She must know something about what happened, so what reason could she have for not telling the others about the incident? It's no exaggeration to say that she's the most important material witness in Chapter II and holds the key to revealing the truth.

The Mystery of Kanon and the Seven Stakes of Purgatory

Beatrice finally begins her direct assault in Episode 8. Her summoning those demonic Goat Heads, which she calls her "witch's furniture," can be considered nothing but actual magic.

But even more surprising than that was—you guessed it—Kanon revealing his "blade" to take on the demons. After he defeats them with almost no effort, Beatrice responds by summoning Asmodeus and Satan of the Seven Stakes of Purgatory, referring to them as her "deluxe furniture." So we suddenly witness the story go through an incredible expansion—existential fantasy worlds reveal themselves within this world of mystery.

What meaning does this kind of "magic" hold in the overall story? Finding the answer is the single biggest theme and the key to unlocking the truth of the "Umineko" mystery. But of course that's much easier said than done.

The Mystery of Fake (?) Kanon

Another "Kanon" appears before the servants, who were exiled by Rosa to the servants' quarters in Episode 9, and kills Ms. Kumasawa and Dr. Nanjo. Who could this be? His eyes burn with a red hue just like the Goat Heads and Seven Sisters of Purgatory, so it's reasonable to assume he's another entity summoned by the witch Beatrice.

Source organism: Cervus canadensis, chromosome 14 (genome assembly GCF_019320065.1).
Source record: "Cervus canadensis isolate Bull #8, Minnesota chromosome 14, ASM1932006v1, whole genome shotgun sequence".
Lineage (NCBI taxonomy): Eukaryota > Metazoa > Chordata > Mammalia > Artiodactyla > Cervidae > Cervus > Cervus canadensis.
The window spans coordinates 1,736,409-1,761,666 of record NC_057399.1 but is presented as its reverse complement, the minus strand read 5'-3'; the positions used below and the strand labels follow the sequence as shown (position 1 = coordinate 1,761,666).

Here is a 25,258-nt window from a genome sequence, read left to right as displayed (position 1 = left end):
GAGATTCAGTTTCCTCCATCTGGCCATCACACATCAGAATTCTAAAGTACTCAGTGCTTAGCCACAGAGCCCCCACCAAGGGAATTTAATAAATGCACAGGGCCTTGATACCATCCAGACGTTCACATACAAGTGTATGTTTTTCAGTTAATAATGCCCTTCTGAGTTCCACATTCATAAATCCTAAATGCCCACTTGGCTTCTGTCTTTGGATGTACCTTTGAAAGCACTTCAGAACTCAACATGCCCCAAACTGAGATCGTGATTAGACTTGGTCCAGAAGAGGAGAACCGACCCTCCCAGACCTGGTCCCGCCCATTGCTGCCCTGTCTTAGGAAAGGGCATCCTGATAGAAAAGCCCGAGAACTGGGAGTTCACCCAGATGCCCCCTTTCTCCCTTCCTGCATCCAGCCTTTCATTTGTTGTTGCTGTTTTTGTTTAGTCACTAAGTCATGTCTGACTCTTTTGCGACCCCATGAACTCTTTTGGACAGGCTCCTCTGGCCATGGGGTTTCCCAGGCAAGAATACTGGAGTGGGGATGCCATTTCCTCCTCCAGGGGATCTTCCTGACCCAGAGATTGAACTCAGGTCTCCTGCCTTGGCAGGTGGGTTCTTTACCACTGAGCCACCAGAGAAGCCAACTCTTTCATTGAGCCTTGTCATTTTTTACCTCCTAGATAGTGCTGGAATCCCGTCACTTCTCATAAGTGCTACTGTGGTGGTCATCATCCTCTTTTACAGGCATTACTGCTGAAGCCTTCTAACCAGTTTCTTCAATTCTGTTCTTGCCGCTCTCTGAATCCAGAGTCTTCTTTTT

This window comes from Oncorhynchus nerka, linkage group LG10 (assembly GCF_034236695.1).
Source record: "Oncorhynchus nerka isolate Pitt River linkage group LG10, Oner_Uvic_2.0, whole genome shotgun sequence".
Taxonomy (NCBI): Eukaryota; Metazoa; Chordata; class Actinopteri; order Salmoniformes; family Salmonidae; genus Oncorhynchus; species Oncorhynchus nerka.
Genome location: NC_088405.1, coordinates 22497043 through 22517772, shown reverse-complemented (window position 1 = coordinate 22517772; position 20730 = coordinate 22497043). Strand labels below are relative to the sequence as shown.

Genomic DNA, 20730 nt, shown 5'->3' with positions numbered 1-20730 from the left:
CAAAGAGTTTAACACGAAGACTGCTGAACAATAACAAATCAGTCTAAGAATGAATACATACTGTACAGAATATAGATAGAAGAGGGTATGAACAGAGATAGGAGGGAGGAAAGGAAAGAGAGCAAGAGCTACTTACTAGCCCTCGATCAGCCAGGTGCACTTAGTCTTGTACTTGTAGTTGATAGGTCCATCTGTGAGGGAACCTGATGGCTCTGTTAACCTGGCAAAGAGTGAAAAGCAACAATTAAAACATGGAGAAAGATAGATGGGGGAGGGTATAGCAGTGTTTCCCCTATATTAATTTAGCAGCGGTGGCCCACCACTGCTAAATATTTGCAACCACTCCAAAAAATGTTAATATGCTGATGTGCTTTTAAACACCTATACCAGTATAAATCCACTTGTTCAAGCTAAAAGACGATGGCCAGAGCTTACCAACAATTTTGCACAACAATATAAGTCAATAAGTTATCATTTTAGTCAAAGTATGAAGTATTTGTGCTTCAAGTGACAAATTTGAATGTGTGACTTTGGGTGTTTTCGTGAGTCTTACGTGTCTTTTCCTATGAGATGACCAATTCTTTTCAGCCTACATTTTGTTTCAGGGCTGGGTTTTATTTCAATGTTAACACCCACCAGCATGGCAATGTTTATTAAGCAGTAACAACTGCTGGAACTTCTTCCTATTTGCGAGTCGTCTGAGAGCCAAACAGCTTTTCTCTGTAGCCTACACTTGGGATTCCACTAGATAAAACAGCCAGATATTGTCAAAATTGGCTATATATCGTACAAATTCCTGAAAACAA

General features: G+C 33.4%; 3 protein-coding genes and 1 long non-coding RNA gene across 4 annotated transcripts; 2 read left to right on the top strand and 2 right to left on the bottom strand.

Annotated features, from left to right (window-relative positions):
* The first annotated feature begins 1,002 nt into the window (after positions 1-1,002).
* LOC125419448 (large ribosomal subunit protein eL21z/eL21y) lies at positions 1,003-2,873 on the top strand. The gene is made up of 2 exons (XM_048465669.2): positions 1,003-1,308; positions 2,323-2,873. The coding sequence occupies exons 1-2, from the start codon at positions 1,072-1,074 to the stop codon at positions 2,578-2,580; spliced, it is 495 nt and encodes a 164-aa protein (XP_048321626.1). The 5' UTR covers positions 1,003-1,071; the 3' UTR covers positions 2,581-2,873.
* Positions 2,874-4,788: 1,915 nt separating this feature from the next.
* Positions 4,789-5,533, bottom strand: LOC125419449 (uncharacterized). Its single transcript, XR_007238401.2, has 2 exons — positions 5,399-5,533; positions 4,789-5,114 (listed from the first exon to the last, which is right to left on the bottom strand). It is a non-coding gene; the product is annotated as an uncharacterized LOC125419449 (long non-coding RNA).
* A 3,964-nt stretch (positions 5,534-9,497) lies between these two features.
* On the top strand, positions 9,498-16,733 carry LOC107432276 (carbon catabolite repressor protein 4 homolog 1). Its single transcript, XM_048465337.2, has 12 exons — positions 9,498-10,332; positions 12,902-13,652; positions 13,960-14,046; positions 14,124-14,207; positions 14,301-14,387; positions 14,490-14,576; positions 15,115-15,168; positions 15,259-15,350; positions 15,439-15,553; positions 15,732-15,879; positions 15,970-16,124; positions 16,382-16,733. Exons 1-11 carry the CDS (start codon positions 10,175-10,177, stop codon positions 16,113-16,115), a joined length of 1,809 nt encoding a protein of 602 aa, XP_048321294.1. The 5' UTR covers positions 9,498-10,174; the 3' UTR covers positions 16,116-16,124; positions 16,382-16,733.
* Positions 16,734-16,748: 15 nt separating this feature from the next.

On the other hand, let's not lose focus on Rosa's allegation that the surviving servants may be working together to put forth a false claim about a "Fake Kanon." Either way, the meta-world appears, where meta-Battler and meta-Beatrice engage in a battle of wits and words.

But in this complex world, even if a witch appears before us and enchants us with her "magic," we need to he skeptical from the get-go or we'll never come to understand the mystery of the "Umineko" case. Simply believing what we see and hear plays right into the witch's hands.

At the same time, we need to consider who the story's "observer" really is. This will become an ever more important point as we take a look at future chapters.

The Mystery of Genji and Dr. Nanjo

Genji was able to keep calm even in the midst of the fake Kanon's attack, giving Shannon and Mr. Gohda proper instructions and even showing off his knife throwing abilities.

After serving his master for several decades, Genji has earned Kinzo's deepest regard. He may he the only one outside the Ushimmiya family (or perhaps even within the family) to be entrusted with its darkest secrets. He may also be the only one with any idea of who the true killer may be and what lies at the heart of this mystery.

He does not, however, actively take part in seeking out the killer or resolving the situation they've found themselves in.

The way he simply follows his master's commands and carries out his duty as head of the servant staff makes it seem like he's taking a long-term perspective, but could his calm demeanor signify something else...?

In addition to Genji, Dr. Nanjo also holds an important key to the story. As the only person in a position to properly examine dead bodies in each chapter (when he's not already dead himself), he's fully capable of falsifying information about the deceased if he so desires.

If he had some connection to the killer and wanted to lie about a given person's cause of death, nobody could realistically question him.

The Mystery of Beatrice's Red Words